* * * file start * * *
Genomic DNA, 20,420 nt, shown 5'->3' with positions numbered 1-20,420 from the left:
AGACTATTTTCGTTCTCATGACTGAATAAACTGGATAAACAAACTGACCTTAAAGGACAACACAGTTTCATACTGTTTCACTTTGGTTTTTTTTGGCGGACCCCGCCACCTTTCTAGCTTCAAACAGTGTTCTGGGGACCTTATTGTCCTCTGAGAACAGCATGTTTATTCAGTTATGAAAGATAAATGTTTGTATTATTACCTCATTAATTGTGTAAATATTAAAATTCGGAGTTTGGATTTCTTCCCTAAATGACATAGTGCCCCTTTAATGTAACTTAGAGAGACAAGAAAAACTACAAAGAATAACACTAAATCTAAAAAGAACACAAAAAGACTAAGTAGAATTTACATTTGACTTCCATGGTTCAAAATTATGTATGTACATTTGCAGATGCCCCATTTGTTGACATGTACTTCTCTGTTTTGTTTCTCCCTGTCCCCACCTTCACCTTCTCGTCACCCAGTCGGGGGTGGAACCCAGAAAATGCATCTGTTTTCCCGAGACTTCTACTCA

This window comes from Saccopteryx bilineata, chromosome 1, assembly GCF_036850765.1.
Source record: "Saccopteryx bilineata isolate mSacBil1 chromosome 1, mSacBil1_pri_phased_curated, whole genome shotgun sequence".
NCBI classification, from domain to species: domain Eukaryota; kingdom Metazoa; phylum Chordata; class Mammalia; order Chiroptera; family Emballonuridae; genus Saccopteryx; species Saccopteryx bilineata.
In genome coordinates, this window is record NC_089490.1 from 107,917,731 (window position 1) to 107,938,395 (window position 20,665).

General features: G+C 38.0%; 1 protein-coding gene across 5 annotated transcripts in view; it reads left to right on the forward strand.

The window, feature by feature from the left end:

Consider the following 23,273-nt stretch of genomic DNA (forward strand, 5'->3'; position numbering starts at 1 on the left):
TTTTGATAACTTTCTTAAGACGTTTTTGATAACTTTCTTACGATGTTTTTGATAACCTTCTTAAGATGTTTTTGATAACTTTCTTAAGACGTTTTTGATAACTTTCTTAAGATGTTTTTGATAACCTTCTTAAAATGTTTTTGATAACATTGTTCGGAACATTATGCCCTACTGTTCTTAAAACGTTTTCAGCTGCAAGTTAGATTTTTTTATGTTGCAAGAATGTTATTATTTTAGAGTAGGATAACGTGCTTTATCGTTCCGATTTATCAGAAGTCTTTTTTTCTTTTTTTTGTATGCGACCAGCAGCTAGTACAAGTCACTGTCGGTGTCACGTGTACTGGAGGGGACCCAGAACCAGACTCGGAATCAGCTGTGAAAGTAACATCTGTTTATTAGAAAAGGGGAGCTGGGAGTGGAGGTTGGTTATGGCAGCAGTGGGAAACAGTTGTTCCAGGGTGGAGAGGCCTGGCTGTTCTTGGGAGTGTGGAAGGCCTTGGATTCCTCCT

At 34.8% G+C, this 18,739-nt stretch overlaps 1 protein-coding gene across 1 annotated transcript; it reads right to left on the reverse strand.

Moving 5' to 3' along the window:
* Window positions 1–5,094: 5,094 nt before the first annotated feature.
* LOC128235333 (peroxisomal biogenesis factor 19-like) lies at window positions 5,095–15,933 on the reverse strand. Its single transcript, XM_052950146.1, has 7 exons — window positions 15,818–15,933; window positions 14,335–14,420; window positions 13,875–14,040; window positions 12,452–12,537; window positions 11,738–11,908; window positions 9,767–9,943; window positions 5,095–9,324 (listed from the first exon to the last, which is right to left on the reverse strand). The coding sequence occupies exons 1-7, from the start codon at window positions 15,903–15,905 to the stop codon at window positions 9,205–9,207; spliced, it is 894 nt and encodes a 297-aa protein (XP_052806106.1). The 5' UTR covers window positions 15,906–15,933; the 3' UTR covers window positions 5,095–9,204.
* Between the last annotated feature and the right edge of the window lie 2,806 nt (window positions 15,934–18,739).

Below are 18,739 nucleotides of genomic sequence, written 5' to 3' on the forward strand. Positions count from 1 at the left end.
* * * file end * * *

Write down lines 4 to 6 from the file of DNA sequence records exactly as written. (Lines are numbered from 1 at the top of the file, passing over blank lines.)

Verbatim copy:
Source record: "Saccopteryx bilineata isolate mSacBil1 chromosome 1, mSacBil1_pri_phased_curated, whole genome shotgun sequence".
NCBI classification, from domain to species: domain Eukaryota; kingdom Metazoa; phylum Chordata; class Mammalia; order Chiroptera; family Emballonuridae; genus Saccopteryx; species Saccopteryx bilineata.
In genome coordinates, this window is record NC_089490.1 from 107,917,731 (window position 1) to 107,938,395 (window position 20,665).